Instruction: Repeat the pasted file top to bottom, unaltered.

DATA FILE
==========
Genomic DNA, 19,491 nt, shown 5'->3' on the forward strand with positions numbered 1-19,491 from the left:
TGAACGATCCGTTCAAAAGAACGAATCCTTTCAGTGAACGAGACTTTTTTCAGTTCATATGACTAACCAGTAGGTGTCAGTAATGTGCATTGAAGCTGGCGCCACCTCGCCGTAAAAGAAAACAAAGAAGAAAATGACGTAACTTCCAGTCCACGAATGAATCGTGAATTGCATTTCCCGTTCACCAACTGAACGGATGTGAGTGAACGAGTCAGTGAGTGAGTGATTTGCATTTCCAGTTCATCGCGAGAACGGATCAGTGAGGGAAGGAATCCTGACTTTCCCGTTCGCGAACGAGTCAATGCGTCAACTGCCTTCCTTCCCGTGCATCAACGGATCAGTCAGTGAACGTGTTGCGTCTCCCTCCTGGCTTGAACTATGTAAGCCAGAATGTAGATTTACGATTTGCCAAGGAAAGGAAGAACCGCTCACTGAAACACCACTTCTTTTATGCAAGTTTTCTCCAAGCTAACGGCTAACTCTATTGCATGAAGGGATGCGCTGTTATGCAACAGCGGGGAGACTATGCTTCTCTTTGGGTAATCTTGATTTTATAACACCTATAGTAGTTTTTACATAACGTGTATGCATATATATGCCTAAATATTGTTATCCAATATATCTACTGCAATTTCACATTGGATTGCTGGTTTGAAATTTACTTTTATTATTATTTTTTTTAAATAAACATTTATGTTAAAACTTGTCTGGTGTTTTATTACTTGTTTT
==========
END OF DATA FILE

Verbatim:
Genomic DNA, 19,491 nt, shown 5'->3' on the forward strand with positions numbered 1-19,491 from the left:
TGAACGATCCGTTCAAAAGAACGAATCCTTTCAGTGAACGAGACTTTTTTCAGTTCATATGACTAACCAGTAGGTGTCAGTAATGTGCATTGAAGCTGGCGCCACCTCGCCGTAAAAGAAAACAAAGAAGAAAATGACGTAACTTCCAGTCCACGAATGAATCGTGAATTGCATTTCCCGTTCACCAACTGAACGGATGTGAGTGAACGAGTCAGTGAGTGAGTGATTTGCATTTCCAGTTCATCGCGAGAACGGATCAGTGAGGGAAGGAATCCTGACTTTCCCGTTCGCGAACGAGTCAATGCGTCAACTGCCTTCCTTCCCGTGCATCAACGGATCAGTCAGTGAACGTGTTGCGTCTCCCTCCTGGCTTGAACTATGTAAGCCAGAATGTAGATTTACGATTTGCCAAGGAAAGGAAGAACCGCTCACTGAAACACCACTTCTTTTATGCAAGTTTTCTCCAAGCTAACGGCTAACTCTATTGCATGAAGGGATGCGCTGTTATGCAACAGCGGGGAGACTATGCTTCTCTTTGGGTAATCTTGATTTTATAACACCTATAGTAGTTTTTACATAACGTGTATGCATATATATGCCTAAATATTGTTATCCAATATATCTACTGCAATTTCACATTGGATTGCTGGTTTGAAATTTACTTTTATTATTATTTTTTTTAAATAAACATTTATGTTAAAACTTGTCTGGTGTTTTATTACTTGTTTT